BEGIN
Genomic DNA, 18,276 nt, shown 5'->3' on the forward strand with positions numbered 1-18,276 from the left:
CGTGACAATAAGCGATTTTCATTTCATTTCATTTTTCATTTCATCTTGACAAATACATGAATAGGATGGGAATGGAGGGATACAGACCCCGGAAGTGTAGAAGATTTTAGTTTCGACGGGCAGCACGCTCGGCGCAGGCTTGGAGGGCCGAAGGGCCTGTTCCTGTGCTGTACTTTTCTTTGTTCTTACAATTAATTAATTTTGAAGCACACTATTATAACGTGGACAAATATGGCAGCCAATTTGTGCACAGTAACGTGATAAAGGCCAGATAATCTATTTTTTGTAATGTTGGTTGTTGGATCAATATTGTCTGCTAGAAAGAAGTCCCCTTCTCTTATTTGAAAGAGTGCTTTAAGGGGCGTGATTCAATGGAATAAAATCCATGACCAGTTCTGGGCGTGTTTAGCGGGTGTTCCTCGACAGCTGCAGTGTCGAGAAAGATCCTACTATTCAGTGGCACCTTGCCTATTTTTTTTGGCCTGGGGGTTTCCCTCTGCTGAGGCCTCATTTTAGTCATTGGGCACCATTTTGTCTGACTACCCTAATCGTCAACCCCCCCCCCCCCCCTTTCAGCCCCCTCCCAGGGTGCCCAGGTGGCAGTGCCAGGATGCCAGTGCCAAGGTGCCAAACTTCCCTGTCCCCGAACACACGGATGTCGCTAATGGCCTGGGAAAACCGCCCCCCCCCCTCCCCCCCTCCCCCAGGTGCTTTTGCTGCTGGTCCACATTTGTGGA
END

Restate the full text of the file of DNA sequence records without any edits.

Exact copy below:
Genomic DNA, 18,276 nt, shown 5'->3' on the forward strand with positions numbered 1-18,276 from the left:
CGTGACAATAAGCGATTTTCATTTCATTTCATTTTTCATTTCATCTTGACAAATACATGAATAGGATGGGAATGGAGGGATACAGACCCCGGAAGTGTAGAAGATTTTAGTTTCGACGGGCAGCACGCTCGGCGCAGGCTTGGAGGGCCGAAGGGCCTGTTCCTGTGCTGTACTTTTCTTTGTTCTTACAATTAATTAATTTTGAAGCACACTATTATAACGTGGACAAATATGGCAGCCAATTTGTGCACAGTAACGTGATAAAGGCCAGATAATCTATTTTTTGTAATGTTGGTTGTTGGATCAATATTGTCTGCTAGAAAGAAGTCCCCTTCTCTTATTTGAAAGAGTGCTTTAAGGGGCGTGATTCAATGGAATAAAATCCATGACCAGTTCTGGGCGTGTTTAGCGGGTGTTCCTCGACAGCTGCAGTGTCGAGAAAGATCCTACTATTCAGTGGCACCTTGCCTATTTTTTTTGGCCTGGGGGTTTCCCTCTGCTGAGGCCTCATTTTAGTCATTGGGCACCATTTTGTCTGACTACCCTAATCGTCAACCCCCCCCCCCCCCCTTTCAGCCCCCTCCCAGGGTGCCCAGGTGGCAGTGCCAGGATGCCAGTGCCAAGGTGCCAAACTTCCCTGTCCCCGAACACACGGATGTCGCTAATGGCCTGGGAAAACCGCCCCCCCCCCTCCCCCCCTCCCCCAGGTGCTTTTGCTGCTGGTCCACATTTGTGGA